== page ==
David Cameron floats idea of second Brexit referendum

Former UK Prime Minister David Cameron has floated the idea of holding a second Brexit referendum.

Cameron made the decision to hold a referendum in 2016 on leaving the European Union. He campaigned to stay, but lost to Boris Johnson, the main leader of the Leave campaign.

Now, in an interview with the Times before the release of his upcoming memoir, Cameron has said a new referendum couldn't be ruled out, because the UK is "stuck".

"I'm not saying one will happen or should happen. I'm just saying that you can't rule things out right now because you've got to find some way of unblocking the blockage," he said.

"I think there are certain things you shouldn't do to unblock the blockage. I think proroguing parliament - pretending it doesn't exist - I think that would be a bad thing."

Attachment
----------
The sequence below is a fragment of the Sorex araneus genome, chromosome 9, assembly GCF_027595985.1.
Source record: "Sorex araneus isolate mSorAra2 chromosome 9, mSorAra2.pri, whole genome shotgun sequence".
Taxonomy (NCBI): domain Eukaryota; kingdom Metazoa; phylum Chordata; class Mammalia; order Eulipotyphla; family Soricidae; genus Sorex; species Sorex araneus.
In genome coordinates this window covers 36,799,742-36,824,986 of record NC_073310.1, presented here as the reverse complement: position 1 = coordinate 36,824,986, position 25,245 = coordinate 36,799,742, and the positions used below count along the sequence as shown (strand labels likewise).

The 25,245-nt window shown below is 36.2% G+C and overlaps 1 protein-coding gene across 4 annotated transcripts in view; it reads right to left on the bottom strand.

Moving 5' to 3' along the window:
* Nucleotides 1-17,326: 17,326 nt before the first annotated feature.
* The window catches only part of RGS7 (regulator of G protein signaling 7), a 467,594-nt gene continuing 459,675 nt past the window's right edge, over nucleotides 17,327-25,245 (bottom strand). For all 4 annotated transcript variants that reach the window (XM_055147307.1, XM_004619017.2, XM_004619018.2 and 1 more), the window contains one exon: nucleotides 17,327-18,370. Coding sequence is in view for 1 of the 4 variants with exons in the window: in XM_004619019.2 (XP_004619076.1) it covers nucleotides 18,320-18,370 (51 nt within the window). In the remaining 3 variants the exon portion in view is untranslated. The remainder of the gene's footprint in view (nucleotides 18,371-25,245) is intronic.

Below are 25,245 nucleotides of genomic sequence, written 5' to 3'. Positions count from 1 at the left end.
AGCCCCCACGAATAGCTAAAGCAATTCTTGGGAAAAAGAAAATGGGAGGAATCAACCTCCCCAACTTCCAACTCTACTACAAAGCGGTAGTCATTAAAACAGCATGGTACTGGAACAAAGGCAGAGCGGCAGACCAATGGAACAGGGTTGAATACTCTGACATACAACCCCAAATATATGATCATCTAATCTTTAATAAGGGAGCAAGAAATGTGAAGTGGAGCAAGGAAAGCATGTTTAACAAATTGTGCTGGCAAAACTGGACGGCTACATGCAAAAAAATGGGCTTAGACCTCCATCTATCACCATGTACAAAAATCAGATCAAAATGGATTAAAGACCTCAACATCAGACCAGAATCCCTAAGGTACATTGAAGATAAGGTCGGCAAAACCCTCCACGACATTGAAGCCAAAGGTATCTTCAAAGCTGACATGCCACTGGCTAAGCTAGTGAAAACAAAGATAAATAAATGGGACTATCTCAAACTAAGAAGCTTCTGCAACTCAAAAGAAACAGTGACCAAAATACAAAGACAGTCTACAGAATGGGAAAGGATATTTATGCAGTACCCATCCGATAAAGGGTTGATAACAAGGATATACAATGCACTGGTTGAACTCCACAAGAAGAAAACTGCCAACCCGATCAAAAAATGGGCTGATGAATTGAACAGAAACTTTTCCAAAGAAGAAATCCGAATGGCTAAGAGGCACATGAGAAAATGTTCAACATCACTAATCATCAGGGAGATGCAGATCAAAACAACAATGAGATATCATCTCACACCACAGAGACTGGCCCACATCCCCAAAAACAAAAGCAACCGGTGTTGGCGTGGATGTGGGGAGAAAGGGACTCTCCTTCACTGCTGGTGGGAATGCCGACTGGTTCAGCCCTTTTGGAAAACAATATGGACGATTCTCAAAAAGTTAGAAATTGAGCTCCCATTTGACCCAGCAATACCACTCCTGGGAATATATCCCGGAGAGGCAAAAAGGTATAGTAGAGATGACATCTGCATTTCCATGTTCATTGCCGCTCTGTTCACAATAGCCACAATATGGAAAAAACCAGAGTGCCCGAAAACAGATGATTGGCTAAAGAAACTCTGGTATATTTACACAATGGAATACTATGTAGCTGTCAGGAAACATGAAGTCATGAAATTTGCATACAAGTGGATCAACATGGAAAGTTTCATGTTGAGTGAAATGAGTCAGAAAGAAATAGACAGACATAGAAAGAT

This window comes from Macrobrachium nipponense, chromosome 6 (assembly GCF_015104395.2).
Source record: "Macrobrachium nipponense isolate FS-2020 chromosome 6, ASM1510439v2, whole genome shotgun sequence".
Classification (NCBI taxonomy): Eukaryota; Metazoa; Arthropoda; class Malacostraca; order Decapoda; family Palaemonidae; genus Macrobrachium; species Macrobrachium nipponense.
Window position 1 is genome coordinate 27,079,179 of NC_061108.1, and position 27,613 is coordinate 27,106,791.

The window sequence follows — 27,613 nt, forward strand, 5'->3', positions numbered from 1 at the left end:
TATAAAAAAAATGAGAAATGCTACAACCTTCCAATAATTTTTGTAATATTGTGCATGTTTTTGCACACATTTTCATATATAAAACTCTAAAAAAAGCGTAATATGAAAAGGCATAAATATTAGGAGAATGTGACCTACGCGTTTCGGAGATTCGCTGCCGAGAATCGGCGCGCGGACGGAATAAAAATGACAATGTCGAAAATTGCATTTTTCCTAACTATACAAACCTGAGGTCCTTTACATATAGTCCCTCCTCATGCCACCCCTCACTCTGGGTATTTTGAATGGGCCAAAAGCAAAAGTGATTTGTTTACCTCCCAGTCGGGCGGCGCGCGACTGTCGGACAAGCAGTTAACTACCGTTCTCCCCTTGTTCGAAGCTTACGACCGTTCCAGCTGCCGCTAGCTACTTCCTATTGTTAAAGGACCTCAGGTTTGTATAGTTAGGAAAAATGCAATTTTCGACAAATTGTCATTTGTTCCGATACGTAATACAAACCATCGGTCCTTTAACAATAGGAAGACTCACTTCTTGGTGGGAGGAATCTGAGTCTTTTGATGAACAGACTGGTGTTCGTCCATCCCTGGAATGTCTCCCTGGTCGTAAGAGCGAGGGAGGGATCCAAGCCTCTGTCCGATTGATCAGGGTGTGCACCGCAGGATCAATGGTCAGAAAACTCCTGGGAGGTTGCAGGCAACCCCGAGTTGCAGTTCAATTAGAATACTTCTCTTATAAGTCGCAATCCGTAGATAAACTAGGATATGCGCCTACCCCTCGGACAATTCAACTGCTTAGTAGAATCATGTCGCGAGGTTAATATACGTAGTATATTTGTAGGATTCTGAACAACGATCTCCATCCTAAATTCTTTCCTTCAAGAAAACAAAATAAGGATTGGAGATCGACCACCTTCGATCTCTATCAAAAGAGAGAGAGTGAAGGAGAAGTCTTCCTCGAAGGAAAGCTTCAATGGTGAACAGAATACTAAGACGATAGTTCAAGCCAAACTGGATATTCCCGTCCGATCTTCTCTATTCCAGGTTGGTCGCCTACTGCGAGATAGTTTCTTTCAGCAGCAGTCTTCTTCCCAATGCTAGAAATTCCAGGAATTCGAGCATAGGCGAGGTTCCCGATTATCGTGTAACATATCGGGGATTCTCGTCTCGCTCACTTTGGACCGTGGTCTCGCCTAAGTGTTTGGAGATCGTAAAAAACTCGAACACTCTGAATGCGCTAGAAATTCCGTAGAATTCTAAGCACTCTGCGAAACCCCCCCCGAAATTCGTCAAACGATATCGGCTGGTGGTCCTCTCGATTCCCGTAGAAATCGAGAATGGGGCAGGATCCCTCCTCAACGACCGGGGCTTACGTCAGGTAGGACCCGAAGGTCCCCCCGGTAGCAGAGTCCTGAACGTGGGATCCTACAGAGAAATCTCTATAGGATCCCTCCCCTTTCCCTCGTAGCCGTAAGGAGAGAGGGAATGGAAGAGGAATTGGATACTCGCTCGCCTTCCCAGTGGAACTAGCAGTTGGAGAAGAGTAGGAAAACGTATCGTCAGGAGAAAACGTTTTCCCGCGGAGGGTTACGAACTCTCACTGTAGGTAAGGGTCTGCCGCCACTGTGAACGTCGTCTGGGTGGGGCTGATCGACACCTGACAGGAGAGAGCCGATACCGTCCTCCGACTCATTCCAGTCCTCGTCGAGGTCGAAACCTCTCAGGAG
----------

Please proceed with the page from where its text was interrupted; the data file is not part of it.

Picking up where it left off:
Johnson, who has taken Cameron's position as Prime Minister, made the decision to prorogue - or suspend - parliament from Monday until October 14 - a move Johnson's opponents said was designed to thwart their attempts to scrutinise his plans for leaving the European Union and allow him to push through a no-deal Brexit on October 31.

Since Britons voted in the referendum by 52 percent to 48 percent to leave the EU, UK politics has been mired in chaos. With fewer than 50 days until the United Kingdom is due to leave, the government and parliament are locked in conflict over the future of Brexit, with possible outcomes ranging from leaving without a deal to another referendum.

A 'no-deal' Brexit could snarl cross-Channel trade routes, disrupting supplies of medicines and fresh food while protests spread across Britain, according to a worst-case scenario reluctantly released by the government on Wednesday.

In his interview, Cameron admitted some people will "never forgive" him for holding a referendum.

"I understand that, but the country was divided whether we should be in the EU before the referendum. Some people passionately wanted to leave; some people passionately wanted to stay. Some people were very angry that they'd been promised referendums and never had them delivered," he said.

"Every single day I think about it, the referendum and the fact that we lost and the consequences and the things that could have been done differently, and I worry desperately about what is going to happen next."

Reuters / Newshub.